Raleigh.- After age 60, thousands of Hispanics in the United States begin the path to retirement, either of their own free will or because they have completed their work cycle.
However, due to inflation and other factors in the world market, the fixed amount that a retired person receives every year does not meet their needs. How to adjust that budget and reach it?
Gilberto Cabrera, external relations consultant and AARP spokesman, gave 15 guidelines for setting and sticking to a budget for Latino retirees on a fixed income and for the Hispanic population in general.
1. Calculate your income: Track and project all sources of your money coming in from this year. This includes Social Security payments, pension payments, any employment income and income from investments.
2. Calculate Your Expenses: The best way to do this and not die trying is to review your bank statement and break down your expenses such as housing, utilities, groceries, medical expenses, and discretionary expenses like eating out and traveling, etc. to classify.
3. Use Budget Control Tools: AARP’s Money Map is a great budgeting tool; You do not need to be a member to use it. There’s also AgeWell Planner, created by the National Council on Aging.
4. Use the Profit Verification ToolBenefits: Regardless of your financial situation, it’s a good idea for seniors to learn about all the benefits they may be entitled to. the best way Benefits Checkup,
The tool can be used to connect you with local programs that help financially for seniors who have difficulty paying real estate taxes.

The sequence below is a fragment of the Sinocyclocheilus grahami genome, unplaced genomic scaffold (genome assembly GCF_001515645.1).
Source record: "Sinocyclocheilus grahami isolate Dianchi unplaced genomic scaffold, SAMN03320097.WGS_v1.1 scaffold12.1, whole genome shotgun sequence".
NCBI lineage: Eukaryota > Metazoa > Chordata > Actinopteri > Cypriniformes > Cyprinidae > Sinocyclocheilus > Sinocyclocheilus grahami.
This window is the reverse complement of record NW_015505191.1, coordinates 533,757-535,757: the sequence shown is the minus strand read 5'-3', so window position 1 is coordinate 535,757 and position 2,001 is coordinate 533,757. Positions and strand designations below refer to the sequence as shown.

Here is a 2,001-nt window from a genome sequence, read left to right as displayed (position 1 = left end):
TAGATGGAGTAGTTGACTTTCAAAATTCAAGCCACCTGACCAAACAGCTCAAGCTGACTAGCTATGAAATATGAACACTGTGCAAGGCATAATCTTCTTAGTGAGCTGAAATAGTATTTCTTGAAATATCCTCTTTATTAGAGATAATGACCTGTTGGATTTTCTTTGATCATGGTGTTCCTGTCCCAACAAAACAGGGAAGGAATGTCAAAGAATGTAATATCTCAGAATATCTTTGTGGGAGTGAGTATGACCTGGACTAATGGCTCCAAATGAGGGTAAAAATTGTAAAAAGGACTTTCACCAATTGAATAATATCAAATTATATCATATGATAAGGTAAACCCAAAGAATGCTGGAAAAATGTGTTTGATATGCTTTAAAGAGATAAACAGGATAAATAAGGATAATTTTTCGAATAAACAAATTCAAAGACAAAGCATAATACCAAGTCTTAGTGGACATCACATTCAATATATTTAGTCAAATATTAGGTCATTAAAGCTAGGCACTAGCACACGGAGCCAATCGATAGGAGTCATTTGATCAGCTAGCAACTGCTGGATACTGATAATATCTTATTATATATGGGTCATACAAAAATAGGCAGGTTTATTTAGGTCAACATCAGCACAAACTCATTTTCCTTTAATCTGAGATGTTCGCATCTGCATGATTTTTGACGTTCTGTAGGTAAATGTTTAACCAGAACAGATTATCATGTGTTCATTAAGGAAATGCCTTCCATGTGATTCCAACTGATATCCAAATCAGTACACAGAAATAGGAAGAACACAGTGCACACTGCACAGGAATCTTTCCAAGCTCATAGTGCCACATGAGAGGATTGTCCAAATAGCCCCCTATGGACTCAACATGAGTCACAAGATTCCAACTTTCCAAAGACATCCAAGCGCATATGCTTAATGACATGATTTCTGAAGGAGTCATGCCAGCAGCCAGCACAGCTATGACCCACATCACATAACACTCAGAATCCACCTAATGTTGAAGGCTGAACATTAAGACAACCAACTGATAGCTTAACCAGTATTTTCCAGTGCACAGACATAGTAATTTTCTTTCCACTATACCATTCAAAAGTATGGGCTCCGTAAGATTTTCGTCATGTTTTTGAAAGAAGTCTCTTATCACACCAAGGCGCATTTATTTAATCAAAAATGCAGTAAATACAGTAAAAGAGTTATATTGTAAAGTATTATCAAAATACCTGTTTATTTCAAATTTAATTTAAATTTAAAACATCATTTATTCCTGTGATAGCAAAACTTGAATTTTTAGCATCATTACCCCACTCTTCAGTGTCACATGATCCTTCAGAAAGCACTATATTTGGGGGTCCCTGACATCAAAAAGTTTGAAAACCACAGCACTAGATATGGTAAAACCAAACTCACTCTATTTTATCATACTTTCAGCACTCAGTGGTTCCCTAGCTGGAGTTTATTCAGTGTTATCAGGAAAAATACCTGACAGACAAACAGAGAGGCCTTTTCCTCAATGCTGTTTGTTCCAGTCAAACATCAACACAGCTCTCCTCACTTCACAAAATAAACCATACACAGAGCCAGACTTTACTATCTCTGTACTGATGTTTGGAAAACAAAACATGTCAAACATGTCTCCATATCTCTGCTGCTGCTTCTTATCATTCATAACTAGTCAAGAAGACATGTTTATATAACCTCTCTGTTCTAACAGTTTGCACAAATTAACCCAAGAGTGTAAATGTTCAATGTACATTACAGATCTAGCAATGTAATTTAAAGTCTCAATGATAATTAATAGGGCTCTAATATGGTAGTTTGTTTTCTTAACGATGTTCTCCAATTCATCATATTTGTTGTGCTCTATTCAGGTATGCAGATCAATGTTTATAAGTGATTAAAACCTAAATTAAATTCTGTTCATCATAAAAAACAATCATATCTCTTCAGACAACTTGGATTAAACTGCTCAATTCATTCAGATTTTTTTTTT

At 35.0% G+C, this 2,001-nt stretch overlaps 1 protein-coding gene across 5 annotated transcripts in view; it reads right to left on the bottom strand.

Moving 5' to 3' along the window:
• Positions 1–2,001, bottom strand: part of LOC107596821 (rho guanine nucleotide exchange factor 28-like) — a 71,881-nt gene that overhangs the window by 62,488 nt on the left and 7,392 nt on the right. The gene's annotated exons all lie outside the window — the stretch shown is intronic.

5. Set a spending limit and stick to it!!: Since most retirees are on a fixed income, it’s important to set your spending limits.
After calculating all necessary expenses, it is recommended that you add up to 20% for incidental expenses, savings and paying off debts. He generally recommends a budget that is 50% for essentials, 30% for wants, and 20% for contingencies.
6. Limit Credit Card Debt: Cabrera suggests avoiding small purchases with a credit card as far as possible and making sure you have the funds to make payments at the end of the month.
7. Bill on Auto PayTo avoid missing bills and damaging your credit, put all your recurring bills on automatic pay. It is recommended to set up automatic payments at least five days before the bill due date.
8. Block Your CreditIt’s a good idea to block (or freeze) your credit with each of the three major credit bureaus: Equifax, Experian, and TransUnion, especially in the face of financial scams targeting seniors. This will not affect your credit score.
9. Planning for Unexpected Medical Expenses: They say that having enough emergency funds to cover the costs of medical care is essential.
10. Check All Subscription Services: Review your bank statement to see which subscription services you pay for each month, and then determine which ones you actually use and which ones you can skip.
Be with only those who benefit you.
11. Check All Insurance Providers: The National Council on Aging recommends that older consumers review their insurance providers annually.
12. Review Your Overall Food Budget: A few extra meal deliveries a month can nearly double your food budget.
13. Save Your Social Security Increase: Most retirees will receive an 8.7% cost-of-living increase in 2023. Instead of spending it, set it aside in your savings every month.
14. Take Advantage of Discount Programs for Senior Citizens: Many supermarket chains offer discounts.
15. Find Ways to Cut DownWhen budgeting for 2023, the best thing to do first is to review your previous budget and determine what you can cut immediately.
Some of those quirks can be easily suppressed, he said.
“I think we all need the discipline of trying to save and set a budget. Sometimes we’re afraid to sit down and analyze the numbers and end up with expenses that aren’t necessary and are more like a fad”, says Cabrera.
“Budgeting is not difficult or impossible, the most difficult thing is sticking to it, but it is the challenge if we are looking for effective savings,” he said.